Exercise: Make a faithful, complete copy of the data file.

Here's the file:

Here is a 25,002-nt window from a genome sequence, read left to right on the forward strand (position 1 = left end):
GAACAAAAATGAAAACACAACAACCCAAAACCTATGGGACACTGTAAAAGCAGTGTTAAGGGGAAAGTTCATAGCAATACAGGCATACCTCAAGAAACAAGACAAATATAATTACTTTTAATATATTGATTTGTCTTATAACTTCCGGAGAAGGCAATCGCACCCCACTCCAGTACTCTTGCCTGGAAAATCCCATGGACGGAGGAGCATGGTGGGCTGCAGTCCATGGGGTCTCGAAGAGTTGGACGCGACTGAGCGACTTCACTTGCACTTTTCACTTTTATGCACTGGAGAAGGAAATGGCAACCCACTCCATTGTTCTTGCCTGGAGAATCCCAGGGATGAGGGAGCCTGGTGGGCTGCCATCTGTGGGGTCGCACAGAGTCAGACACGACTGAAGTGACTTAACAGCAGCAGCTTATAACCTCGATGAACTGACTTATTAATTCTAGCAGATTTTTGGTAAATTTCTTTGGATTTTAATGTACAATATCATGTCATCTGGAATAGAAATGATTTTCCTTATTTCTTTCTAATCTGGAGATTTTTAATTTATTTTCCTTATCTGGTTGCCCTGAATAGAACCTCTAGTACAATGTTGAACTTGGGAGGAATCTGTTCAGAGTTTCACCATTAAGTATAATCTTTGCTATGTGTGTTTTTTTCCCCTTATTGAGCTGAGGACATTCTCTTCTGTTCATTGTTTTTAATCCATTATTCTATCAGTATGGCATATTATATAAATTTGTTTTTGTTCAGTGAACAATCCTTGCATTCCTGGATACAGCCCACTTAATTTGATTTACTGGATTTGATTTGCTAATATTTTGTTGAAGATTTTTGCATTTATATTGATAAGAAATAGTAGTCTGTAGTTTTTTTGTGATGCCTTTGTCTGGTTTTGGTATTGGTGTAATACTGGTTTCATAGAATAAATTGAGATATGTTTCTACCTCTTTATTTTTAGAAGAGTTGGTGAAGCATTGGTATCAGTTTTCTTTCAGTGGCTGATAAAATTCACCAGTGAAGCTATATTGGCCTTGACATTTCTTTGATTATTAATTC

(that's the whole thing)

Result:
Here is a 25,002-nt window from a genome sequence, read left to right on the forward strand (position 1 = left end):
GAACAAAAATGAAAACACAACAACCCAAAACCTATGGGACACTGTAAAAGCAGTGTTAAGGGGAAAGTTCATAGCAATACAGGCATACCTCAAGAAACAAGACAAATATAATTACTTTTAATATATTGATTTGTCTTATAACTTCCGGAGAAGGCAATCGCACCCCACTCCAGTACTCTTGCCTGGAAAATCCCATGGACGGAGGAGCATGGTGGGCTGCAGTCCATGGGGTCTCGAAGAGTTGGACGCGACTGAGCGACTTCACTTGCACTTTTCACTTTTATGCACTGGAGAAGGAAATGGCAACCCACTCCATTGTTCTTGCCTGGAGAATCCCAGGGATGAGGGAGCCTGGTGGGCTGCCATCTGTGGGGTCGCACAGAGTCAGACACGACTGAAGTGACTTAACAGCAGCAGCTTATAACCTCGATGAACTGACTTATTAATTCTAGCAGATTTTTGGTAAATTTCTTTGGATTTTAATGTACAATATCATGTCATCTGGAATAGAAATGATTTTCCTTATTTCTTTCTAATCTGGAGATTTTTAATTTATTTTCCTTATCTGGTTGCCCTGAATAGAACCTCTAGTACAATGTTGAACTTGGGAGGAATCTGTTCAGAGTTTCACCATTAAGTATAATCTTTGCTATGTGTGTTTTTTTCCCCTTATTGAGCTGAGGACATTCTCTTCTGTTCATTGTTTTTAATCCATTATTCTATCAGTATGGCATATTATATAAATTTGTTTTTGTTCAGTGAACAATCCTTGCATTCCTGGATACAGCCCACTTAATTTGATTTACTGGATTTGATTTGCTAATATTTTGTTGAAGATTTTTGCATTTATATTGATAAGAAATAGTAGTCTGTAGTTTTTTTGTGATGCCTTTGTCTGGTTTTGGTATTGGTGTAATACTGGTTTCATAGAATAAATTGAGATATGTTTCTACCTCTTTATTTTTAGAAGAGTTGGTGAAGCATTGGTATCAGTTTTCTTTCAGTGGCTGATAAAATTCACCAGTGAAGCTATATTGGCCTTGACATTTCTTTGATTATTAATTC